Note, as shown above, it is possible to compound the two function values. Any of these four possible values can be independently selected for GMIM depending on the setting of the control bits of the GMM Gradient Magnitude Modulation Operation The unit The square (|G
The gradient vector components are in the range of [−4095, . . . , +4095]
&&(| where the GradientMagnitudeRange register The four modulation factors output by the modulation unit This modulation can be used for a variety of reasons: minimize or eliminate lighting contributions of non-surfaces; minimize or eliminate lighting contributions of samples with low gradients that might exist due to errors in sampling and/or interpolation or noise errors inherent in the volume data set; apply light to only those samples with gradients in a specific range; and include or exclude samples from being composited (GMOM). The modulation factor GMOM can, for instance, enable compositing of only homogenous regions by eliminating all surfaces or conversely, enable compositing of only surfaces. As an advantage, two modulation functions are provided by the unit High Pass Filter Function The high pass filter function operates on the approximated gradient magnitude. This step function produces a high pass modulation factor of either 0.0 or 1.0 to either side of a step value in the gradient magnitude range as defined by the hiPassStart field
FIG. 6 shows an example output Gradient Magnitude Look-up Table As shown in FIG. 3, the GMLUT Using |G| gives the user a linear function with GMLUT table entries spread at equal points across the selected gradient magnitude range. However, the square root approximation can be prone to error so it may be advantageous to use |G The GMLUT is organized as 128 entries (entry The base field FIG. 7 shows an example complex attenuation function Reflectance Mapping As shown in FIG. 8 The reflectance mapping unit The maps and the indexing vectors are all specified in unpermuted (U, V, W) object space but relative to “physical” or “lighting” space. The advantage of this is that the reflectance maps do no have to be recalculated for different view directions. However, gradients estimated from anisotropic or non-orthogonal volume data sets must be corrected to “physical” space for the lighting calculations to work correctly. The specular map Reflection Vector FIG. 10 shows the relationship between the eye, reflection, and gradient vectors. The eye vector As shown in FIG. 8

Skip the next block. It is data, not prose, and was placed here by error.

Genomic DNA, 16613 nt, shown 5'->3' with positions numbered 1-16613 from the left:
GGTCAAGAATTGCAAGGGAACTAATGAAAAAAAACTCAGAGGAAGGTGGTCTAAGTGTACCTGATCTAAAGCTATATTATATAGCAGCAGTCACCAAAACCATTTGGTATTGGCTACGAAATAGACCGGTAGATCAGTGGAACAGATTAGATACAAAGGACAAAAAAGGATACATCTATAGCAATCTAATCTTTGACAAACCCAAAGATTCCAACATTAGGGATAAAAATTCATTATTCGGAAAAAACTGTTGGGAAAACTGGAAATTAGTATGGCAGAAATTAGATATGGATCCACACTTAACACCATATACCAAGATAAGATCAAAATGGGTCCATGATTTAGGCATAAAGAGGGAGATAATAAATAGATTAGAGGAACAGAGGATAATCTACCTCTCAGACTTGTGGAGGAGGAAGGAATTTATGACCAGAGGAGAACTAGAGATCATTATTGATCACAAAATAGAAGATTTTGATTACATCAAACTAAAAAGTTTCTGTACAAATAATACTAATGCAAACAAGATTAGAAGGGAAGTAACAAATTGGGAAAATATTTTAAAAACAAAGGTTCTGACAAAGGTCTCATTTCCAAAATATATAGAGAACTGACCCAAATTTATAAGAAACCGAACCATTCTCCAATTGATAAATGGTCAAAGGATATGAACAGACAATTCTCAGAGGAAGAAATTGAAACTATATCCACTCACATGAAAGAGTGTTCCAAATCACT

where Gu is the unnormalized gradient vector, and E are the reflection and eye vectors, and · is the “dot product” operator of two vectors. Note, only the direction, and not magnitude, is important for the reflection vector to index the reflectance map. Reflectance Map As previously mentioned, the specular and diffuse reflectance maps use the same organization. Each reflectance map is organized as a table with, for example, 1536 entries. The entries are spread across the six faces of an imaginary cube in 3D, that is 256 entries on each face. Each face includes four quadrants of 64 entries. The index to the maps are the unnormalized gradient vector or the reflection vector as selected by the mux The outputs are values, interpolated from four entries of the map, based on the direction of the incoming vector. The selection of the face of the cube for access is based on the maximum vector component, and its sign. For instance, if the vector is (75,0,0) in (u,v,w) space, then the right face of the cube (positive U) would be chosen. Whereas, if the vector is (−75,0,0), then the left face of the cube is chosen. The quadrant of a face is then selected based upon the sign of the other two vector components. Finally, a cluster of four neighboring table entries is selected for interpolation to a resultant intensity value. This neighborhood is selected by computing two weights that indicate the angle of deflection of the vector from the center of the cube's face to the outer edges of the face. Given that there are a power-of-two entries in each direction of a face's quadrant and the vector's components are represented by a power-of-two value, these weights can easily be derived by simple bit extraction of the vector's components. Lighting FIG. 11 shows the lighting unit The lighting equations, implemented by the ALUs, for each of the three color channels can be stated as follows:
Gradient Magnitude Square Root Approximation As stated above, the gradient magnitude |G| is derived from a square root approximation of |G